Jean Cocteau

“The muses must be represented in attitudes of waiting,” wrote Jean Cocteau, whose compulsion to continue producing even in the absence of inspiration perhaps helps explain how the artistry of his writing and films coexisted with the repetitive, facile elegance of much of his work on paper. An example of one of his kitschier drawings might be a depiction of a fluidly limned classical head, embellished by stars and flourishes or accompanied by lines of poetry. Such works are utterly lacking in formal rigor, but as with the statue played by Lee Miller in Cocteau’s first film, Le Sang d’un Poète (The Blood of a Poet, 1930), their inert, dreamlike quality masks a potential to spring to life.

Along with a great number of Cocteau’s drawings, the recent exhibition presented photographs, film stills, lithographs, ceramics, and illustrated books, offering the chance to see the range of approaches in his two-dimensional work. On view were a number of the lively sketches of Parisian nightlife that Cocteau contributed to French newspapers and avant-garde journals, as well as erotic drawings he began making in the ’20s, when he experienced sexual dysfunction thanks to a growing dependence on opium. The influence of Pablo Picasso— who, though he disdained the Frenchman’s adulation, was Cocteau’s greatest inspiration after Sergei Diaghilev—was glancingly visible, appearing, for example, in the motifs decorating a group of ceramics and in various images of satyrs and fauns. Two constellation-like “dot portraits” were especially reminiscent of the line-and-dot abstractions Picasso made in the mid-’20s to illustrate Balzac’s Le Chef d’Oeuvre Inconnu. The greatest affinity the two artists share, however, is not a formal one but involves the creation of a personal mythology, reflected here in Cocteau’s obsession with doubles and mirror images, and in recurring figures like the “poet” and the “statue-muse.”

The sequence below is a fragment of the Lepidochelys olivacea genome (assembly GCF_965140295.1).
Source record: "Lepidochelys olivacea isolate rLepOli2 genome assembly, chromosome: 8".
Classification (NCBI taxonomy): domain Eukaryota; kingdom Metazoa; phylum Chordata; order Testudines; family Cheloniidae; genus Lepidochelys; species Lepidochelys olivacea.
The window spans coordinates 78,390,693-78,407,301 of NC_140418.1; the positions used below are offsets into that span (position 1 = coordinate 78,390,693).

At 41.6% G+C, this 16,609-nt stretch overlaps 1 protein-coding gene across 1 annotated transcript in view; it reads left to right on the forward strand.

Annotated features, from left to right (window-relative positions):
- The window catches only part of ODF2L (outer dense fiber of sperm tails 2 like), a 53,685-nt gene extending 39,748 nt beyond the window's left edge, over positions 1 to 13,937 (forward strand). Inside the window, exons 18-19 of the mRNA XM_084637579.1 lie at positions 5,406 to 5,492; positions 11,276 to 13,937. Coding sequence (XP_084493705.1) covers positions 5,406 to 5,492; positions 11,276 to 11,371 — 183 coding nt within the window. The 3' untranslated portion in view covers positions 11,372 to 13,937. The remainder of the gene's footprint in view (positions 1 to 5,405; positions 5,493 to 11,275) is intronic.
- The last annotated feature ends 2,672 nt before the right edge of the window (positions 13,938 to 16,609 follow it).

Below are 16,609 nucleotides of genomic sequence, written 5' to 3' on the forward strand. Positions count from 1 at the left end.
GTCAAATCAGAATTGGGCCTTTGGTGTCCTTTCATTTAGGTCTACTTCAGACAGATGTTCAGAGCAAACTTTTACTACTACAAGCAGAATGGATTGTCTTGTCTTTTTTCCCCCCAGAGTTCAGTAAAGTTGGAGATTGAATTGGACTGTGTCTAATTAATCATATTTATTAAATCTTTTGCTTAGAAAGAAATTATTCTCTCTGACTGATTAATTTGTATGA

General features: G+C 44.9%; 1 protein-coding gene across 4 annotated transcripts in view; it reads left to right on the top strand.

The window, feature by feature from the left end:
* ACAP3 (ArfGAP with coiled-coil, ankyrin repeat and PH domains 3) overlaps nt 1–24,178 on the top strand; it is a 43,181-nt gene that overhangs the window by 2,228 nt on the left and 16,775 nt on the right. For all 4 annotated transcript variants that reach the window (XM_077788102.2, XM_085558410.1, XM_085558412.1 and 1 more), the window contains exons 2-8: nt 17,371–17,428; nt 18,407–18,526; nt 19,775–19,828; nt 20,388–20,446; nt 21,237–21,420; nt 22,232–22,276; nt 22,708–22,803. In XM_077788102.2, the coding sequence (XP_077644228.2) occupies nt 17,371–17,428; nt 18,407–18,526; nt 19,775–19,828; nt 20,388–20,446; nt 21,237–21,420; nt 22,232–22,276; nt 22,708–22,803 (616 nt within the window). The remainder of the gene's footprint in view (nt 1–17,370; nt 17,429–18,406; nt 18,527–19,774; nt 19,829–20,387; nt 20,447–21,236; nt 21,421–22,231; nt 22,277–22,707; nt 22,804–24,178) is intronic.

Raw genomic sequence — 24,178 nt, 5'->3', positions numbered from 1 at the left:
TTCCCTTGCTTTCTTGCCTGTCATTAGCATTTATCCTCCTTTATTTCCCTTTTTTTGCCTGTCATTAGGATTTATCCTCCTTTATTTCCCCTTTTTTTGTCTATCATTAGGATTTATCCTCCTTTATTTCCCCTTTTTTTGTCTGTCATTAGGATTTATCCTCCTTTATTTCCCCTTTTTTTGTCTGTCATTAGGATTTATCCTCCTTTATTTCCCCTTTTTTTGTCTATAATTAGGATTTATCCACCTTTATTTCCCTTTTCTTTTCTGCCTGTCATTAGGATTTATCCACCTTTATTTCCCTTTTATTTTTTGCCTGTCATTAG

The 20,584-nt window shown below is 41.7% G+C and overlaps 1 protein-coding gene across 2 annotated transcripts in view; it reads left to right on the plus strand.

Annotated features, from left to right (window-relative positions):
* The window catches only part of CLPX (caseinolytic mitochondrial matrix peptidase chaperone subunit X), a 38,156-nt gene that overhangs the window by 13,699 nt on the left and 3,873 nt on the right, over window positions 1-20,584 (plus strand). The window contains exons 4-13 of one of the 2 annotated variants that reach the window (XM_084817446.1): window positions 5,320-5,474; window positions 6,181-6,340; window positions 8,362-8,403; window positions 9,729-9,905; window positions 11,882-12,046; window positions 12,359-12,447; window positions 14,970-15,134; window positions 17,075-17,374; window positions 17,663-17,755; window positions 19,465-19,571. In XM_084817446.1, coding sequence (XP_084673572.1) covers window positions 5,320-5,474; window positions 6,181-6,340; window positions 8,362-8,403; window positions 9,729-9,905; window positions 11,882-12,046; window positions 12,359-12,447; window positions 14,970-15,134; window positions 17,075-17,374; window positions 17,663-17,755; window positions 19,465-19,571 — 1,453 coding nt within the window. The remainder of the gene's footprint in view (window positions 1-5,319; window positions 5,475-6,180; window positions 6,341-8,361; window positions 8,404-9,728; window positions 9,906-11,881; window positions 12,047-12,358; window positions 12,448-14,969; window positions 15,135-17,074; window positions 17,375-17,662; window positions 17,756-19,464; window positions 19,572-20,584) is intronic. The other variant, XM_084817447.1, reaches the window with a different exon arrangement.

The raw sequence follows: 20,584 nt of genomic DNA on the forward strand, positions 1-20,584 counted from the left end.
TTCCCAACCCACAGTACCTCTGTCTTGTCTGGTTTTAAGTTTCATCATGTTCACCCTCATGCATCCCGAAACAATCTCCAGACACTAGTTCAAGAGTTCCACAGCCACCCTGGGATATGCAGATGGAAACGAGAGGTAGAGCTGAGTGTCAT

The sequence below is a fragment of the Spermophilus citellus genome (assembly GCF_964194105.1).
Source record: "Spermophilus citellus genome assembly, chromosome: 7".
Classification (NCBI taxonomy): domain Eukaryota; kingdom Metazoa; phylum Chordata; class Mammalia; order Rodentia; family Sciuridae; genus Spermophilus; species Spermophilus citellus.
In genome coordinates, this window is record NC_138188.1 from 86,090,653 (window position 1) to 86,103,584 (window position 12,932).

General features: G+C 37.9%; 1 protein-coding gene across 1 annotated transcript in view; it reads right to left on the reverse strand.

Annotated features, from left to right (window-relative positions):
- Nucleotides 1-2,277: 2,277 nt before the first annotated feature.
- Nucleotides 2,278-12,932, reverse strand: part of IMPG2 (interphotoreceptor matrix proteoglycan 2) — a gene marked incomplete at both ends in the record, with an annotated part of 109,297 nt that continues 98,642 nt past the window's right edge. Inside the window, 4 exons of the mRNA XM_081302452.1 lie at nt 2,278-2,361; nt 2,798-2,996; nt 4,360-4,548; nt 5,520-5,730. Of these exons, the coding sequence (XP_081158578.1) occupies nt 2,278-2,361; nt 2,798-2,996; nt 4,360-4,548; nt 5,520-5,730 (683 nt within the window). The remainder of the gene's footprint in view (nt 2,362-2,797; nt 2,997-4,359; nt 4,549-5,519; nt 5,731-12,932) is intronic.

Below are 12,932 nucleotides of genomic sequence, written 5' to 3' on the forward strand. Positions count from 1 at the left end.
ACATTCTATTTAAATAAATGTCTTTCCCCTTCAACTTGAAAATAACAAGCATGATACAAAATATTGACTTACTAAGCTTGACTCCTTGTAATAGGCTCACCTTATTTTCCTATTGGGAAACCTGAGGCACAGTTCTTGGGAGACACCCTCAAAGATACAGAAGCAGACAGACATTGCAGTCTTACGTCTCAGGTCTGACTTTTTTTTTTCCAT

Documented in the sketches are celebrities like Coco Chanel and Nijinsky, as well as Cocteau’s lover and muse Jean Marais, the cross-dressing trapeze sensation Barbette, and Marcel Khill, the young Algerian who proposed to Cocteau that he travel around the world in eighty days in imitation of the Jules Verne tale. The drawings are peopled as well by characters from Cocteau’s films, such as Dargelos, the brutal schoolboy from Le Sang d’un Poète and Les Enfants Terribles (The Strange Ones, 1950), and Heurtebise, the glazier-angel who guides the hero through the underworld in Orphée (1949). Cocteau’s life and art were intricately intertwined: The deadly snowball fight in Le Sang d’un Poète emerged from a childhood memory, while such events as his father’s suicide, the untimely death of his protégé Raymond Radiguet, and the murder of his friend Jean Desbordes by the gestapo are reflected not only in his continual investigation of the theme of mortality, but in the elegiac tone that surfaces even in some of his more fanciful drawings.

Cocteau appeared in front of the camera lens with notorious frequency, and here one could see him in photographs and film stills taken by Dora Maar, Berenice Abbott, Cecil Beaton, and others. Two works by Abbott capture Cocteau’s fascination with masks—as well as his famously expressive hands—while an anonymous photo shows him “writing” in the air with light (which he called “cinematic ink”). Most of these shots required Cocteau’s playful participation, but at least one was more candid: A touching image in which the poet relaxes on the floor beside a stained, shabby divan, the photo somehow calls to mind his struggles with drug addiction, illnesses real and imagined, and the feelings of painful solitude to which he sometimes alluded in his writings.

In his notes on draftsmanship, which are more intriguing for their poetic inflection than for any insight into drawing as a medium, Cocteau describes line as “the permanence of personality” and “the style of the soul.” These remarks suggest that the best way to approach his two-dimensional work is as a pure expression of the personal obsessions that he more successfully transformed into art in his writing, cinema, and poetry.

Kristin M. Jones